Participating as a site in a study requiring sIRB

Quick guide: Participating as a site in a study requiring sIRB

The Final NIH Policy on the Use of a Single Institutional Review Board for Multi-Site Research is effective for grants submitted after January 25, 2018. The policy applies to NIH-funded multi-site studies where each site will conduct the same protocol involving non-exempt human subject research and requires that a single IRB (sIRB) provide IRB approval for all participating sites.

  • The policy applies to domestic awardees and participating domestic sites only; foreign sites participating in NIH-funded, multi-site studies are not expected to follow this policy.
  • Exceptions to the policy can be requested, based on law or regulation, or due to some other compelling reason.

If you are participating as a site on an applicable sIRB grant application, but are not the primary grant applicant, you still have responsibilities.

Words to know

  • Awardees - Awardees are responsible for ensuring that authorization agreements are in place; copies of authorization agreements and other necessary documentation should be maintained in order to document compliance with this policy, as needed. As appropriate, awardees are responsible for ensuring that a mechanism for communication between the sIRB and participating sites is established. Awardees may delegate the tasks associated with these responsibilities.
  • Reviewing IRB – The IRB responsible for review and oversight of a research project. Also known as the IRB of record or the single IRB (sIRB).
  • Multi-site study – Research which uses the same protocol to conduct non-exempt human subject research at more than one site
  • Participating site – A multi-site study is a domestic entity that will rely on the sIRB to carry out the site’s IRB review of human subjects research for the multi-site study

How it works

The NIH sIRB policy requires that multi-site studies are reviewed by a single IRB, called the Reviewing IRB, in order to promote efficient and expeditious research. Sites that rely on a Reviewing IRB are considered participating IRBs.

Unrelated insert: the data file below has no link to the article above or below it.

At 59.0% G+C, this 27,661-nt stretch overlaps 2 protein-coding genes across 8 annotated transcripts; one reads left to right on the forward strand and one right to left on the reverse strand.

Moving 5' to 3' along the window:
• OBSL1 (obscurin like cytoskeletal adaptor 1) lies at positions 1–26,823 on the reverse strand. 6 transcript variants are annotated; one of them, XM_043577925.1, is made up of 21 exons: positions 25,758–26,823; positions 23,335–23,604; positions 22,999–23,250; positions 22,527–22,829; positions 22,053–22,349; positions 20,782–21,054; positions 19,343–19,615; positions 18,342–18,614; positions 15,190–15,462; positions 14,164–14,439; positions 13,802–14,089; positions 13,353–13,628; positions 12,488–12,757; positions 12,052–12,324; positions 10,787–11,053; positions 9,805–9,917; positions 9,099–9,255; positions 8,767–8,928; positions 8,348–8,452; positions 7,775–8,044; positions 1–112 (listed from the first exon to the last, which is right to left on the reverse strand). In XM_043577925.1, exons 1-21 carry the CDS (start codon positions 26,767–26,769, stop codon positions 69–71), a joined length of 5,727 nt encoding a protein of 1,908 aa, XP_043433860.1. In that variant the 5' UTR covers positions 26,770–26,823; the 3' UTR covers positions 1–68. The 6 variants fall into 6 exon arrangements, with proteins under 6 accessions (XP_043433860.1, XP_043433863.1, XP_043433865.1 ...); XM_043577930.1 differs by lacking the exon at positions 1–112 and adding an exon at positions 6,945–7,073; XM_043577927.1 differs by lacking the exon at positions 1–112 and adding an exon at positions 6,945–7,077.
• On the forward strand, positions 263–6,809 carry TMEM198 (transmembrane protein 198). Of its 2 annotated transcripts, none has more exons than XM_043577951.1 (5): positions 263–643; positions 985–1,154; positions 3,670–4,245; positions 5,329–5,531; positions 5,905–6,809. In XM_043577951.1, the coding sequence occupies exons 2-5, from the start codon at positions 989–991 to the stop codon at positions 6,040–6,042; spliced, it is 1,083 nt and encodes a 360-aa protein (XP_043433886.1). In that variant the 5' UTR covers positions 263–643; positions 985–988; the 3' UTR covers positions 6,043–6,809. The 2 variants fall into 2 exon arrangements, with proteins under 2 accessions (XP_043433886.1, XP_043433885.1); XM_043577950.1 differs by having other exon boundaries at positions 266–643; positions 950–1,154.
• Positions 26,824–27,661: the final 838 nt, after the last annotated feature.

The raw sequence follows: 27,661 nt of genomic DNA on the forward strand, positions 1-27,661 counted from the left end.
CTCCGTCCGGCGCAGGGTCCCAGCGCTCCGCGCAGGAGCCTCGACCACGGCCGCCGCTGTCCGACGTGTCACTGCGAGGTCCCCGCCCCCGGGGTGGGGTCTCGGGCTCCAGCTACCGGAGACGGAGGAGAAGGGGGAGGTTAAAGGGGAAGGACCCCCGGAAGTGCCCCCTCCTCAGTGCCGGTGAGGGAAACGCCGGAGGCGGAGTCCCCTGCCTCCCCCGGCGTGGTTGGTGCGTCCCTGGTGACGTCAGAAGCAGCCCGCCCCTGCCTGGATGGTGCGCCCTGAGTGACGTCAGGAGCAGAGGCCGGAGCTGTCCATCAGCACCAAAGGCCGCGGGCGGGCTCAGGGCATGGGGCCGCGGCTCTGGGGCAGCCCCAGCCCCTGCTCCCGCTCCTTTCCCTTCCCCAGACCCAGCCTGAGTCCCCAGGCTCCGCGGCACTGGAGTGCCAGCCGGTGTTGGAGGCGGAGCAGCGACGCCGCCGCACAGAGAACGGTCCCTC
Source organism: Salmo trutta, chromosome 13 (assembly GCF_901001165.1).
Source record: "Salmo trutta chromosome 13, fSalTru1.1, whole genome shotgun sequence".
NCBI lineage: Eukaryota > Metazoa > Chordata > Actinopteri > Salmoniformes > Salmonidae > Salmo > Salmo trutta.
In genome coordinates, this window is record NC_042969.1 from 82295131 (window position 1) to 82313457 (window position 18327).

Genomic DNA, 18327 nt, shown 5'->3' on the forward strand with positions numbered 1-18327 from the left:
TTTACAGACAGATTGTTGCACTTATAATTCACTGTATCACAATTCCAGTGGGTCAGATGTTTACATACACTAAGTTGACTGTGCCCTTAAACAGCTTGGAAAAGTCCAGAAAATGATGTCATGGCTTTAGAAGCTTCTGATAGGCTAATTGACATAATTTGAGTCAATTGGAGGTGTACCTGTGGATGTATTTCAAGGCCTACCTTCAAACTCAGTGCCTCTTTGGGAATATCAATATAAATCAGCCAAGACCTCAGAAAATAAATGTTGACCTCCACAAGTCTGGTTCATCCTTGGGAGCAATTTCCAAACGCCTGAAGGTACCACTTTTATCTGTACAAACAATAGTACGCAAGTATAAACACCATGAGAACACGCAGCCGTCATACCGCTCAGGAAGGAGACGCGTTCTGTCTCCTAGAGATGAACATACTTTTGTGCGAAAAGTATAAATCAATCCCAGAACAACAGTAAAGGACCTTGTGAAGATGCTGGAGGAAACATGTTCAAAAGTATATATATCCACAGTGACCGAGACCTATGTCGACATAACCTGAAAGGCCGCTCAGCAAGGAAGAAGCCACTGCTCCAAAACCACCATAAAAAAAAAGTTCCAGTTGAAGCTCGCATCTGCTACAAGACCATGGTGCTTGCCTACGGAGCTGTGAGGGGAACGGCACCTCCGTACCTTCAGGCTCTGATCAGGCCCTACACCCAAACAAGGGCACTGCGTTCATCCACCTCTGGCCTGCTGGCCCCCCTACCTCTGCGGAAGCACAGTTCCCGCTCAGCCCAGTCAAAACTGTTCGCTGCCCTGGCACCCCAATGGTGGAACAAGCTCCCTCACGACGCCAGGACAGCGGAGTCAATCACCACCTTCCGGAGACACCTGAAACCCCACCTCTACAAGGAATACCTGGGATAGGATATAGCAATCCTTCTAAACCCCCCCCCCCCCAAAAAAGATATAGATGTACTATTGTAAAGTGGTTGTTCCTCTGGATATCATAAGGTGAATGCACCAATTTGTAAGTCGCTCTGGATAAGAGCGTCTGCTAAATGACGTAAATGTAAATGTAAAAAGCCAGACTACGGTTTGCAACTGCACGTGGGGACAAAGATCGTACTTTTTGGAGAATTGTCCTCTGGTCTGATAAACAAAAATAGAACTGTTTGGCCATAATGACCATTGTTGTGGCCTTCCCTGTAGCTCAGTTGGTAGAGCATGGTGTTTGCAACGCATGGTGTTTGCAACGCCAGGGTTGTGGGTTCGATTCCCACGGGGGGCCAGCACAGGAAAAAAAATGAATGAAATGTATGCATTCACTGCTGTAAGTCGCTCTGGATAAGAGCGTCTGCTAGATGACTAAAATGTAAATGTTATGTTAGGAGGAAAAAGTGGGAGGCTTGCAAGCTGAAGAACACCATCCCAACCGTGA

When the participating site submits a grant proposal as a subcontractor to the awardee/primary grant holder, the HSO office is notified via an automatic email. After review, HSO can provide a letter of support agreeing to rely on the Reviewing IRB or suggest that the lead site request an exception to the policy for IU's participation.

sIRB review is not appropriate for all research. As such, the NIH policy allows grant applicants to request an exception to the policy under one of the following allowable exception categories. The lead applicant is responsible for making exception requests. HSO will review the proposal to determine whether an exception should be requested and work with the lead applicant to submit the required information.

  • Regulatory or policy exception: Local IRB review is required by an existing federal, state, or local/institutional regulation or policy. Applicant must indicate which site(s) require local review and include a specific citation to the relevant law, regulation, or policy.
  • Compelling justification: Applicant should provide the rationale for why the single IRB of record cannot serve as the reviewing IRB for the site(s), and why the local IRB is uniquely qualified to be the reviewing IRB for the specific site(s).
  • Post-award exceptions requests: For any post-award changes that necessitate an exception request, such as the addition of a new domestic site that may be unable to use the sIRB, awardees must contact their PO or CO. For policy-based exceptions, the awardee will need to provide the appropriate citation to verify the requirement for local IRB review for the newly added site(s) to the PO or CO. For other exceptions, the awardee must provide compelling justification to the PO or CO to be reviewed by the NIH ERC.